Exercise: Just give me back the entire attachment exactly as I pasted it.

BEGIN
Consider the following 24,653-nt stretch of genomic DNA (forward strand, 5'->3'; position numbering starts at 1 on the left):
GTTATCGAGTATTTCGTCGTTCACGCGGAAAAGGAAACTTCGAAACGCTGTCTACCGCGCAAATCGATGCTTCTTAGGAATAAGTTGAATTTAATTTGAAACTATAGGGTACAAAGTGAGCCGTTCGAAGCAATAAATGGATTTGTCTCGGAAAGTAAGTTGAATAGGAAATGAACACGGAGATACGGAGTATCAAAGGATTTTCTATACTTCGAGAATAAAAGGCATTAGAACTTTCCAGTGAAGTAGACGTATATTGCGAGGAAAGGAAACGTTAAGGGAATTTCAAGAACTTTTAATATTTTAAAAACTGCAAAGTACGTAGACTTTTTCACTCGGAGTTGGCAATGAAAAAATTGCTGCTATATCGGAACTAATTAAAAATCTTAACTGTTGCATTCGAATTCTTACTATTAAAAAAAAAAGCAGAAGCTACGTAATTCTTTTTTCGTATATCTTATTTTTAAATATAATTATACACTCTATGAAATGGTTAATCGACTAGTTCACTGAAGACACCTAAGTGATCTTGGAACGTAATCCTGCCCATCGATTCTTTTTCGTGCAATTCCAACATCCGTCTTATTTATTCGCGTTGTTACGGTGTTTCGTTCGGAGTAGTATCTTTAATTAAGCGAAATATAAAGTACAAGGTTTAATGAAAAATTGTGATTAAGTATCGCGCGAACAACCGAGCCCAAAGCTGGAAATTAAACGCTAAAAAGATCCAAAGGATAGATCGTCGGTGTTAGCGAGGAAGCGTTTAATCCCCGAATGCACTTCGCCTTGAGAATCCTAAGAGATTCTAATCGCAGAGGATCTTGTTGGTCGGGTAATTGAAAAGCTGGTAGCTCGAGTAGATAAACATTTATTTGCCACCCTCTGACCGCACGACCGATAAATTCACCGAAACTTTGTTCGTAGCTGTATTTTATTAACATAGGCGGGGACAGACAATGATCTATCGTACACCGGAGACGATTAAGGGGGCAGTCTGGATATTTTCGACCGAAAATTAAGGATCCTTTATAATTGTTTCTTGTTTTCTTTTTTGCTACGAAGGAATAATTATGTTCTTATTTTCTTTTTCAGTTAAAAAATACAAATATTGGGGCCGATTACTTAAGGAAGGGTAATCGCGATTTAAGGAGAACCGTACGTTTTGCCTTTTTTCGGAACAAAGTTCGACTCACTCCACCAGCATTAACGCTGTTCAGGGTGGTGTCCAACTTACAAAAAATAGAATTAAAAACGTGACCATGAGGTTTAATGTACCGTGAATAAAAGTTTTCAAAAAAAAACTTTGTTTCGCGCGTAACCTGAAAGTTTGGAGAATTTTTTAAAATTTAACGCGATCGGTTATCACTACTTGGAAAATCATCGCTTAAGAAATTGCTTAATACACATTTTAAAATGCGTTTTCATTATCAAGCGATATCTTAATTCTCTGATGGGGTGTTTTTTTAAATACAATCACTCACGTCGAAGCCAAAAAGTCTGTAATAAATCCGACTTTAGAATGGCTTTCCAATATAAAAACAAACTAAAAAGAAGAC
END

Consider the following 24,653-nt stretch of genomic DNA (forward strand, 5'->3'; position numbering starts at 1 on the left):
GTTATCGAGTATTTCGTCGTTCACGCGGAAAAGGAAACTTCGAAACGCTGTCTACCGCGCAAATCGATGCTTCTTAGGAATAAGTTGAATTTAATTTGAAACTATAGGGTACAAAGTGAGCCGTTCGAAGCAATAAATGGATTTGTCTCGGAAAGTAAGTTGAATAGGAAATGAACACGGAGATACGGAGTATCAAAGGATTTTCTATACTTCGAGAATAAAAGGCATTAGAACTTTCCAGTGAAGTAGACGTATATTGCGAGGAAAGGAAACGTTAAGGGAATTTCAAGAACTTTTAATATTTTAAAAACTGCAAAGTACGTAGACTTTTTCACTCGGAGTTGGCAATGAAAAAATTGCTGCTATATCGGAACTAATTAAAAATCTTAACTGTTGCATTCGAATTCTTACTATTAAAAAAAAAAGCAGAAGCTACGTAATTCTTTTTTCGTATATCTTATTTTTAAATATAATTATACACTCTATGAAATGGTTAATCGACTAGTTCACTGAAGACACCTAAGTGATCTTGGAACGTAATCCTGCCCATCGATTCTTTTTCGTGCAATTCCAACATCCGTCTTATTTATTCGCGTTGTTACGGTGTTTCGTTCGGAGTAGTATCTTTAATTAAGCGAAATATAAAGTACAAGGTTTAATGAAAAATTGTGATTAAGTATCGCGCGAACAACCGAGCCCAAAGCTGGAAATTAAACGCTAAAAAGATCCAAAGGATAGATCGTCGGTGTTAGCGAGGAAGCGTTTAATCCCCGAATGCACTTCGCCTTGAGAATCCTAAGAGATTCTAATCGCAGAGGATCTTGTTGGTCGGGTAATTGAAAAGCTGGTAGCTCGAGTAGATAAACATTTATTTGCCACCCTCTGACCGCACGACCGATAAATTCACCGAAACTTTGTTCGTAGCTGTATTTTATTAACATAGGCGGGGACAGACAATGATCTATCGTACACCGGAGACGATTAAGGGGGCAGTCTGGATATTTTCGACCGAAAATTAAGGATCCTTTATAATTGTTTCTTGTTTTCTTTTTTGCTACGAAGGAATAATTATGTTCTTATTTTCTTTTTCAGTTAAAAAATACAAATATTGGGGCCGATTACTTAAGGAAGGGTAATCGCGATTTAAGGAGAACCGTACGTTTTGCCTTTTTTCGGAACAAAGTTCGACTCACTCCACCAGCATTAACGCTGTTCAGGGTGGTGTCCAACTTACAAAAAATAGAATTAAAAACGTGACCATGAGGTTTAATGTACCGTGAATAAAAGTTTTCAAAAAAAAACTTTGTTTCGCGCGTAACCTGAAAGTTTGGAGAATTTTTTAAAATTTAACGCGATCGGTTATCACTACTTGGAAAATCATCGCTTAAGAAATTGCTTAATACACATTTTAAAATGCGTTTTCATTATCAAGCGATATCTTAATTCTCTGATGGGGTGTTTTTTTAAATACAATCACTCACGTCGAAGCCAAAAAGTCTGTAATAAATCCGACTTTAGAATGGCTTTCCAATATAAAAACAAACTAAAAAGAAGAC